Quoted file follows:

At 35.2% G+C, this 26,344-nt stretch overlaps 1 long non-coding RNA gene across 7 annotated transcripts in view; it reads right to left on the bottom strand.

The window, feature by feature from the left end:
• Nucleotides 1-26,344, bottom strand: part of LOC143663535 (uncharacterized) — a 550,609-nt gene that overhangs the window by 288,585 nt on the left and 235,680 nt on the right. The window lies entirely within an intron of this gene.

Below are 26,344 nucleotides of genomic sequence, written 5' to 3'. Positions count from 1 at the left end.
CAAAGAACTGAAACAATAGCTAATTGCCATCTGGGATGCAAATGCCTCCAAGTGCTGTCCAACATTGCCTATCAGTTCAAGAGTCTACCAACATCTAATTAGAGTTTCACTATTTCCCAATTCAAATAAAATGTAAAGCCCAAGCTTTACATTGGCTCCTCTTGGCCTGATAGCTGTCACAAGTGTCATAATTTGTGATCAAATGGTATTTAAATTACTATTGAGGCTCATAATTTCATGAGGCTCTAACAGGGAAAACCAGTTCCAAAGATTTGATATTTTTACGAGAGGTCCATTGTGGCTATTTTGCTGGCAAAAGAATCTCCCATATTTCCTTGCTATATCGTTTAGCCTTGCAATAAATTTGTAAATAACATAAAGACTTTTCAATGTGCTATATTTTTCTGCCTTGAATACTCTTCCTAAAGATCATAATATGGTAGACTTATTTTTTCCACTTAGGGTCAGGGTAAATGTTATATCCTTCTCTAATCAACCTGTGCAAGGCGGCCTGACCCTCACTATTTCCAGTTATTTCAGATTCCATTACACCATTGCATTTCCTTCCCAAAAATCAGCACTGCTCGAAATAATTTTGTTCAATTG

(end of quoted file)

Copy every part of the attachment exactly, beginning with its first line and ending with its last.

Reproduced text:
At 35.2% G+C, this 26,344-nt stretch overlaps 1 long non-coding RNA gene across 7 annotated transcripts in view; it reads right to left on the bottom strand.

The window, feature by feature from the left end:
• Nucleotides 1-26,344, bottom strand: part of LOC143663535 (uncharacterized) — a 550,609-nt gene that overhangs the window by 288,585 nt on the left and 235,680 nt on the right. The window lies entirely within an intron of this gene.

Below are 26,344 nucleotides of genomic sequence, written 5' to 3'. Positions count from 1 at the left end.
CAAAGAACTGAAACAATAGCTAATTGCCATCTGGGATGCAAATGCCTCCAAGTGCTGTCCAACATTGCCTATCAGTTCAAGAGTCTACCAACATCTAATTAGAGTTTCACTATTTCCCAATTCAAATAAAATGTAAAGCCCAAGCTTTACATTGGCTCCTCTTGGCCTGATAGCTGTCACAAGTGTCATAATTTGTGATCAAATGGTATTTAAATTACTATTGAGGCTCATAATTTCATGAGGCTCTAACAGGGAAAACCAGTTCCAAAGATTTGATATTTTTACGAGAGGTCCATTGTGGCTATTTTGCTGGCAAAAGAATCTCCCATATTTCCTTGCTATATCGTTTAGCCTTGCAATAAATTTGTAAATAACATAAAGACTTTTCAATGTGCTATATTTTTCTGCCTTGAATACTCTTCCTAAAGATCATAATATGGTAGACTTATTTTTTCCACTTAGGGTCAGGGTAAATGTTATATCCTTCTCTAATCAACCTGTGCAAGGCGGCCTGACCCTCACTATTTCCAGTTATTTCAGATTCCATTACACCATTGCATTTCCTTCCCAAAAATCAGCACTGCTCGAAATAATTTTGTTCAATTG